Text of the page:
EDITORIAL: Team players
While it’s clear to many observers that Surrey Mayor Dianne Watts seems destined for higher office, publicly she will only comment that she is focusing on the city at present.
Watts has been, by far, the most high-profile member of council and Surrey First – the political party that is “not a party” – since its creation in 2008. And that high profile – through attention-grabbing headlines on crime and transit issues, through her Metro Vancouver duties, through photo-op events, like Surrey Regional Economic Summits, featuring guest lists of former world leaders – virtually guarantees her support for ascendance to new political levels.
Regardless, no one is mayor forever. At some point, her successor will be chosen.
Which begs the question: who will want to step forward?
Perhaps more importantly for those power-brokers grooming candidates for office, who, from the current, exclusively Surrey First, council, would be deemed the most likely to be elected mayor, based on his or her performance as a councillor?
All have had their moments over the last couple of terms and will have their share of champions, but it’s hard to avoid the perception that it’s been Watts’ image – politically and pragmatically – that has been paramount in Surrey.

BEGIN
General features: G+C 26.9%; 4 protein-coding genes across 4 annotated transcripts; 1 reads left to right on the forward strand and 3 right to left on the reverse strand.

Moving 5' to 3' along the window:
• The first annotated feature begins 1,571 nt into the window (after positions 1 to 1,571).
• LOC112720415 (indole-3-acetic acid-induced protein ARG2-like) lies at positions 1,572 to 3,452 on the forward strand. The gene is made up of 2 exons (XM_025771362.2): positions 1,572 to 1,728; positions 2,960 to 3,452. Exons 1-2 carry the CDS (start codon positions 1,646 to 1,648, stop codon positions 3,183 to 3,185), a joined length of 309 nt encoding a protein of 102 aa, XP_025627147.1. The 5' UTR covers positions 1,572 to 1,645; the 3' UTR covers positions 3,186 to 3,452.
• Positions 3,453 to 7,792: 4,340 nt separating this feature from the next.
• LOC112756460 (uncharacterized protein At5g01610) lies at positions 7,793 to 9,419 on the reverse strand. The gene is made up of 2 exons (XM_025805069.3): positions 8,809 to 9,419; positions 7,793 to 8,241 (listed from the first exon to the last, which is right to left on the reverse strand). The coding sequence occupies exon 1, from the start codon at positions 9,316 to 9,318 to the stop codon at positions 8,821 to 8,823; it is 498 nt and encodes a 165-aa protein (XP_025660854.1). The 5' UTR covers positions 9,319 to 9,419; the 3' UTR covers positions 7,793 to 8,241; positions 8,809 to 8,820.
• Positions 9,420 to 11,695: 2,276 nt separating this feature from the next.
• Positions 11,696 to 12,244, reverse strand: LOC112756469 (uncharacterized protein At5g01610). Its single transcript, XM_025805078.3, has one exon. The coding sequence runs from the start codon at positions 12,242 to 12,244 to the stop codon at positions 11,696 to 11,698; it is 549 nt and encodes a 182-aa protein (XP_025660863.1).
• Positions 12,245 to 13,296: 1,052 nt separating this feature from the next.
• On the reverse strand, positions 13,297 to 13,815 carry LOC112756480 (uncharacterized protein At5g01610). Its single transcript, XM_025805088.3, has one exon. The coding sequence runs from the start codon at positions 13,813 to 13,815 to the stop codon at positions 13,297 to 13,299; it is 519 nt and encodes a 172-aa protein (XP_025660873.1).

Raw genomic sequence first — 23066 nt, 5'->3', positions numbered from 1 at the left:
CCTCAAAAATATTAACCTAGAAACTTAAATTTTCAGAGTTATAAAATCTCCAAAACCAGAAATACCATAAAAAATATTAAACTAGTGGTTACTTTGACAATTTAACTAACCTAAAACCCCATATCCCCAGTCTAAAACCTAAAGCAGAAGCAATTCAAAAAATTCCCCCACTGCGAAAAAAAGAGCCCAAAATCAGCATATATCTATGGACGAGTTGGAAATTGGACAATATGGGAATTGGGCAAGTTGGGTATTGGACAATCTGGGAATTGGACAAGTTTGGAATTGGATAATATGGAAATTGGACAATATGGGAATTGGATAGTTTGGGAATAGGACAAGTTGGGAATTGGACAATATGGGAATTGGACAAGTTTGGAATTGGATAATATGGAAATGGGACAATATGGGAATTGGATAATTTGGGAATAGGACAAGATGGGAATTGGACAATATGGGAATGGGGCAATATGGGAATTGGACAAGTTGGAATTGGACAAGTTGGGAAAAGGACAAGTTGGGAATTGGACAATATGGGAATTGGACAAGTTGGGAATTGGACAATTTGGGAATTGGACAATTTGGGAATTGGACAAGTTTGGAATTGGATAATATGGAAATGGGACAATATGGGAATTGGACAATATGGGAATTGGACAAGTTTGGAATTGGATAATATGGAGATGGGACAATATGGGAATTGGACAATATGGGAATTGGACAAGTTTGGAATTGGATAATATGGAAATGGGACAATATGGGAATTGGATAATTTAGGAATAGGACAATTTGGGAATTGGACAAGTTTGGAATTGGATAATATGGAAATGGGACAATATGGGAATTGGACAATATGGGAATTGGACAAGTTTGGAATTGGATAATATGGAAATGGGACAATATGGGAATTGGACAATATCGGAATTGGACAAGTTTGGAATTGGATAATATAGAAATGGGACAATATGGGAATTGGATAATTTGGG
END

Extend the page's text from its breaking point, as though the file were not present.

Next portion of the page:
Candidates hoping to fill her shoes will need to do some serious soul-searching, as well as image-building, before they seek the mayor’s chair.
Like it or not, most of us are judged on our record when it comes to the effectiveness of what we do.
It’s only fair for voters to ask, at some point, what difference the other city councillors have made to the City of Surrey during their recent terms of office.
On what issues have council members, individually, taken leadership? Which of their own accomplishments can they point to with pride? In what way do they feel they have best served, and responded to constituents?
(Similar questions were posed here a couple of weeks ago, when four-term South Surrey-White Rock-Cloverdale MP Russ Hiebert announced he would not be running next year. They are, as yet, unanswered.)
When it does come to that point, merely being able to say that you have been a strong player on someone else’s team shouldn’t be nearly enough.